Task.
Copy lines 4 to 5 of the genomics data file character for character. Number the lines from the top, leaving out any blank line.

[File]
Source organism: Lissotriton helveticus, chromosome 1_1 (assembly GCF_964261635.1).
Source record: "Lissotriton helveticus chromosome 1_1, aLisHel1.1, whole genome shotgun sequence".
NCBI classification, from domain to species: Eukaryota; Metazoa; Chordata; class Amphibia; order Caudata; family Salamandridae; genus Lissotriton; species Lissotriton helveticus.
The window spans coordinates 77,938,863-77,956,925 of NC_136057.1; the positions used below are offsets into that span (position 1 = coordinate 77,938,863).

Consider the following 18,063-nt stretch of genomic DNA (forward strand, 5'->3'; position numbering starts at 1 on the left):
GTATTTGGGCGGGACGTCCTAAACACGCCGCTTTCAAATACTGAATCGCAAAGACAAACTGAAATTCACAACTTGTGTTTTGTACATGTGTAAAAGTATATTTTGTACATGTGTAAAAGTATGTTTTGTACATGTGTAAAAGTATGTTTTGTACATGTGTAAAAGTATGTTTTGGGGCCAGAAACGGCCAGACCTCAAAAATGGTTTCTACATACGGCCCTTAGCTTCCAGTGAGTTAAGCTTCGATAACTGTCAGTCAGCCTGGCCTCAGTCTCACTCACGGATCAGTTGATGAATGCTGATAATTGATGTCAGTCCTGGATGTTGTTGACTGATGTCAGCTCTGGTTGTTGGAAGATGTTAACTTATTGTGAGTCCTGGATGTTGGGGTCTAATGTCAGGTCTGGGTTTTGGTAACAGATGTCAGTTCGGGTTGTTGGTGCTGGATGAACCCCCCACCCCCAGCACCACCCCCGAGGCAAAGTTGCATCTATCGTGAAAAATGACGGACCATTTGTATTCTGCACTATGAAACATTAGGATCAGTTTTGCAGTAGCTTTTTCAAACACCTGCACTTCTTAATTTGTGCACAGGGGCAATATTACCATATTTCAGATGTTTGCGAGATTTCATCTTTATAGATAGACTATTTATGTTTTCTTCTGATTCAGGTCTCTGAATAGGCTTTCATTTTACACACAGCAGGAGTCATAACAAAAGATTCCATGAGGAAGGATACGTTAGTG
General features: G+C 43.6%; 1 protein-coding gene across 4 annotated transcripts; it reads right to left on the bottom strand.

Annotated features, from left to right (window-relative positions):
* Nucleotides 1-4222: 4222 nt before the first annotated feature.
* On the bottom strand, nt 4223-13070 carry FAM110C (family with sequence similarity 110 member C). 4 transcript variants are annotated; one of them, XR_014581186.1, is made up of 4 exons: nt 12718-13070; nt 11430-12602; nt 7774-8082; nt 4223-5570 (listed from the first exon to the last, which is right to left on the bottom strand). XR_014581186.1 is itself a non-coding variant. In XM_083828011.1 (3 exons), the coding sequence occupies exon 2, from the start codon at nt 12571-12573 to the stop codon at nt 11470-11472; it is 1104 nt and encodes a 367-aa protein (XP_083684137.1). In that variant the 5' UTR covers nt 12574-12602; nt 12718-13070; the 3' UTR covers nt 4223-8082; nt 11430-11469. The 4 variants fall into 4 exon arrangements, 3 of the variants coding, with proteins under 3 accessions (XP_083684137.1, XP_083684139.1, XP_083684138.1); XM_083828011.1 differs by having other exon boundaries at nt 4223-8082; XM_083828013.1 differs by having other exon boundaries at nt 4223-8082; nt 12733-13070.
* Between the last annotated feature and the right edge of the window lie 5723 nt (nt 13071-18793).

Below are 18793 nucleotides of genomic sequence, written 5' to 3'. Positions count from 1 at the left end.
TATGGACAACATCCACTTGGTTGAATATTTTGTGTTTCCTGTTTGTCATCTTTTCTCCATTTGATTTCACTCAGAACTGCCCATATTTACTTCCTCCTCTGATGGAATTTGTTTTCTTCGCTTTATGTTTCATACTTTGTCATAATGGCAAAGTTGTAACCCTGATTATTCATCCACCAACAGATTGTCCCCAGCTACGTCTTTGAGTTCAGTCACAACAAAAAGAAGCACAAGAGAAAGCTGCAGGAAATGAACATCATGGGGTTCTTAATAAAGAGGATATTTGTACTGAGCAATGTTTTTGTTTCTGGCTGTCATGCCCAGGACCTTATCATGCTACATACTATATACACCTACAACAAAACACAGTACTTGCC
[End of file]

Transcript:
The window spans coordinates 77,938,863-77,956,925 of NC_136057.1; the positions used below are offsets into that span (position 1 = coordinate 77,938,863).

Consider the following 18,063-nt stretch of genomic DNA (forward strand, 5'->3'; position numbering starts at 1 on the left):